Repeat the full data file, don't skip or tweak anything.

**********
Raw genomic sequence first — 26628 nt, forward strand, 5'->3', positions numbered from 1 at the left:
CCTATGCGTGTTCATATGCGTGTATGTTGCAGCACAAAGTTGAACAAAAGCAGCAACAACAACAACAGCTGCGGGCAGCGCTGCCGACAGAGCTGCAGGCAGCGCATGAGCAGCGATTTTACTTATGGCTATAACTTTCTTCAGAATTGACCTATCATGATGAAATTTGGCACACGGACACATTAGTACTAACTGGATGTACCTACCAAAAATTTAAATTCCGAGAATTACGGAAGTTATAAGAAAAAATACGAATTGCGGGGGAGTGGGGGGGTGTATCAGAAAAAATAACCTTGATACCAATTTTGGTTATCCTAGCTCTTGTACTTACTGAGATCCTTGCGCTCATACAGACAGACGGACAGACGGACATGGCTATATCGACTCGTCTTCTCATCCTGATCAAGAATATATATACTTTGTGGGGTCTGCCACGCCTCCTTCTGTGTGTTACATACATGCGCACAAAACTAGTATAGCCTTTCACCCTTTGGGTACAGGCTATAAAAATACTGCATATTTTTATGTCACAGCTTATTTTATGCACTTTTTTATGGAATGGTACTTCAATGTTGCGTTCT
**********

Raw genomic sequence first — 26628 nt, forward strand, 5'->3', positions numbered from 1 at the left:
CCTATGCGTGTTCATATGCGTGTATGTTGCAGCACAAAGTTGAACAAAAGCAGCAACAACAACAACAGCTGCGGGCAGCGCTGCCGACAGAGCTGCAGGCAGCGCATGAGCAGCGATTTTACTTATGGCTATAACTTTCTTCAGAATTGACCTATCATGATGAAATTTGGCACACGGACACATTAGTACTAACTGGATGTACCTACCAAAAATTTAAATTCCGAGAATTACGGAAGTTATAAGAAAAAATACGAATTGCGGGGGAGTGGGGGGGTGTATCAGAAAAAATAACCTTGATACCAATTTTGGTTATCCTAGCTCTTGTACTTACTGAGATCCTTGCGCTCATACAGACAGACGGACAGACGGACATGGCTATATCGACTCGTCTTCTCATCCTGATCAAGAATATATATACTTTGTGGGGTCTGCCACGCCTCCTTCTGTGTGTTACATACATGCGCACAAAACTAGTATAGCCTTTCACCCTTTGGGTACAGGCTATAAAAATACTGCATATTTTTATGTCACAGCTTATTTTATGCACTTTTTTATGGAATGGTACTTCAATGTTGCGTTCT